Philippine President Rodrigo Duterte, known for his bloody war on drugs, used the Monday firing of the ally who oversaw that war to reassert a promise to sack anyone at the “first whiff” of corruption.
Government spokesperson Ernesto Abella confirmed Tuesday that Department of Interior and Local Government Secretary Ismael “Mike” Sueno had been sacked Monday night after a Cabinet meeting due to a “loss of trust and confidence.”
“I do not have to belabor the point,” Duterte said afterward. “Just remember my promises to the people: no corruption, drugs, criminality.”
In his former role, Sueno oversaw the war on drugs and vigorously defended Duterte against criticism. Sueno was a longtime supporter of Duterte who helped convince him to run for the presidency. According to Abella, however, Duterte’s close relationship with Sueno did not stop the president “from pursuing his drive for a trustworthy government by addressing issues like corruption.”
Sueno has been accused of a range of crimes based on accusations made by three former subordinates, with charges including abuse of power and enriching himself while in office. According to a report of Monday’s cabinet meeting, Duterte was particularly incensed by one allegation related to the purchase of fire trucks from Austria, which cost twice as much as they would have from other sources.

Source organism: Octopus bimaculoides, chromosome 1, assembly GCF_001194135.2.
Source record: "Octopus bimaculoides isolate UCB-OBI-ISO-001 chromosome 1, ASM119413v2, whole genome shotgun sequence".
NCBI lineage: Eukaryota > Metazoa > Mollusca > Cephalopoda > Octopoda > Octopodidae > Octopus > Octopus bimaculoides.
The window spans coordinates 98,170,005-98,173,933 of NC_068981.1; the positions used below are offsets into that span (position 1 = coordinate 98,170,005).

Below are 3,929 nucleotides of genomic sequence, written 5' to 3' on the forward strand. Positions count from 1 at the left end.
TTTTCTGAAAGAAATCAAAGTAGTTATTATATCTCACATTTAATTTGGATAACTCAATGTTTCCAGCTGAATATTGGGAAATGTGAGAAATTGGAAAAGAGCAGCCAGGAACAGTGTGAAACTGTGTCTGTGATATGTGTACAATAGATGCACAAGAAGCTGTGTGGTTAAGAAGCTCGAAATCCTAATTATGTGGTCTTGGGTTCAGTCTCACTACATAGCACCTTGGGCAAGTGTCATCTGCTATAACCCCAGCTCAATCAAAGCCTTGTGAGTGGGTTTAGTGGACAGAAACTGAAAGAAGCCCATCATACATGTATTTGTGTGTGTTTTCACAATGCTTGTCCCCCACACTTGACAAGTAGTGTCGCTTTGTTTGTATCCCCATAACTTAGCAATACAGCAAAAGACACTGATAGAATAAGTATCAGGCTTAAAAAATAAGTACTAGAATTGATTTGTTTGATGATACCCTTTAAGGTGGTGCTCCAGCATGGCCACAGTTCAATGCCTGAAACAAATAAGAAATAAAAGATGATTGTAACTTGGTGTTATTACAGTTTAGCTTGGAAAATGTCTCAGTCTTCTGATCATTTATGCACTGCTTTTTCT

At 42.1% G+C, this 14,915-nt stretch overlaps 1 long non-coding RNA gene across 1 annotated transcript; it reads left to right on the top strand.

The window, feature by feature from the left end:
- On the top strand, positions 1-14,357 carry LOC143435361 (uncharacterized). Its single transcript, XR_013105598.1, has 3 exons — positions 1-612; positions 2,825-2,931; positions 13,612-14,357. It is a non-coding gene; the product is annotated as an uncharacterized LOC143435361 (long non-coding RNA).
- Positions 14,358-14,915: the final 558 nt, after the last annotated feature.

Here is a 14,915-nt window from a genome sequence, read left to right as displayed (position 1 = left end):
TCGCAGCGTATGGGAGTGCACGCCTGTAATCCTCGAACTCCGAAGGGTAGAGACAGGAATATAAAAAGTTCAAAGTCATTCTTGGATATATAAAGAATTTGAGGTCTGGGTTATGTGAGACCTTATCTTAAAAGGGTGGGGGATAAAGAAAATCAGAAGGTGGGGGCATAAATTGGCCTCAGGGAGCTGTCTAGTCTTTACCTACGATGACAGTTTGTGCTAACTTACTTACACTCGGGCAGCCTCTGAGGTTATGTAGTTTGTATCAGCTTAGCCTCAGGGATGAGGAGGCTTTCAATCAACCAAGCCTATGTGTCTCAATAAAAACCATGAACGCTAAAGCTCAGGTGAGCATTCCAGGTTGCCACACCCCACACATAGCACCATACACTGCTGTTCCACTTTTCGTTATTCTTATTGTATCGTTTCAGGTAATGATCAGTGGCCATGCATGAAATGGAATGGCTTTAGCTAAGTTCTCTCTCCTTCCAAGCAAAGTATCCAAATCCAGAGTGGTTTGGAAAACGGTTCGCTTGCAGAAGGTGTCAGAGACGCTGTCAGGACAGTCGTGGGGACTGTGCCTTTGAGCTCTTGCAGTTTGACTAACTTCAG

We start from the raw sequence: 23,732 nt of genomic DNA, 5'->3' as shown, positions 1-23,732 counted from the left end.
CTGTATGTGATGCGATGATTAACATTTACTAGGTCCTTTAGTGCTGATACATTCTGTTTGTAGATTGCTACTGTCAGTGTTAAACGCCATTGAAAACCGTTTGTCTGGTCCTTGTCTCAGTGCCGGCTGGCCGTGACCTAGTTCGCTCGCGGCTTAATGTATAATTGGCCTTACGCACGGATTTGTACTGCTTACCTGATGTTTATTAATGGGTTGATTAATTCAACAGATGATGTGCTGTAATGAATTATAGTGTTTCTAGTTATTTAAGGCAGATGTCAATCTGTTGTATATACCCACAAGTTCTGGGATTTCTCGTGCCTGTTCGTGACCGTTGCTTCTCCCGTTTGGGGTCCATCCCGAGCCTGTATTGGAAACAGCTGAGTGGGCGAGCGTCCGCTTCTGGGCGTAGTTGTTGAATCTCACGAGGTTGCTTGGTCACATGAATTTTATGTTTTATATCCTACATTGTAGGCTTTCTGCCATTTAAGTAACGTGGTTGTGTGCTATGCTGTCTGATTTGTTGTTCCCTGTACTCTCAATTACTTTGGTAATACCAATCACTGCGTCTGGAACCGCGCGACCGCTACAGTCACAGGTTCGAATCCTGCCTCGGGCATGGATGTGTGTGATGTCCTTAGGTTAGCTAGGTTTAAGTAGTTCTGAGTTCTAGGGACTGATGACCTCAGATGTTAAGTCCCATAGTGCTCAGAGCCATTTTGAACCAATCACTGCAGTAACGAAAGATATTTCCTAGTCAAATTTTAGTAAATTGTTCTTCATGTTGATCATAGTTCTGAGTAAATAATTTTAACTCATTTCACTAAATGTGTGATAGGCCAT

The 69-year-old Sueno said he “wholeheartedly” accepted the decision, but he also maintained his innocence. “For the record, Mr. President, and I can say this with all honesty and sincerity, I am not corrupt.”
Since he took power last June, Duterte has made a show of firing dozens of bureaucrats as well as two senior officials and a former campaign manager. Sueno’s ouster is seen as Duterte’s strongest statement yet, and comes shortly after an opposition lawmaker filed impeachment charges against Duterte due to alleged graft and corruption.
Sueno’s dismissal also comes a month after Duterte’s former campaign spokesperson Peter Tiu Laviña, who was head of the National Irrigation Administration, left his post while facing down corruption charges.
Duterte, who has admitted to personally killing criminals during his two decades as mayor of his hometown of Davao City, has been criticized by the international community and human rights organizations for his brutal war on drugs, which has given police officers a free hand in delivering lethal justice to anyone they so much as suspect of involvement in the narcotics trade.
More than 7,000 people have been killed in “summary executions” since Duterte began his war on drugs last June, Philippines Vice President Leni Robredo said during a meeting at the U.N. Commission on Drugs in March.
The firing of Sueno will hardly silence critics of Duterte’s administration. Sen. Antonio Trillanes IV said corruption remained “rampant” in the government and called the firing of Sueno “a convenient excuse.” Duterte, he said, was “using political convenience: They’re going to put a spin on it and make it appear there’s an anti-corruption drive happening.”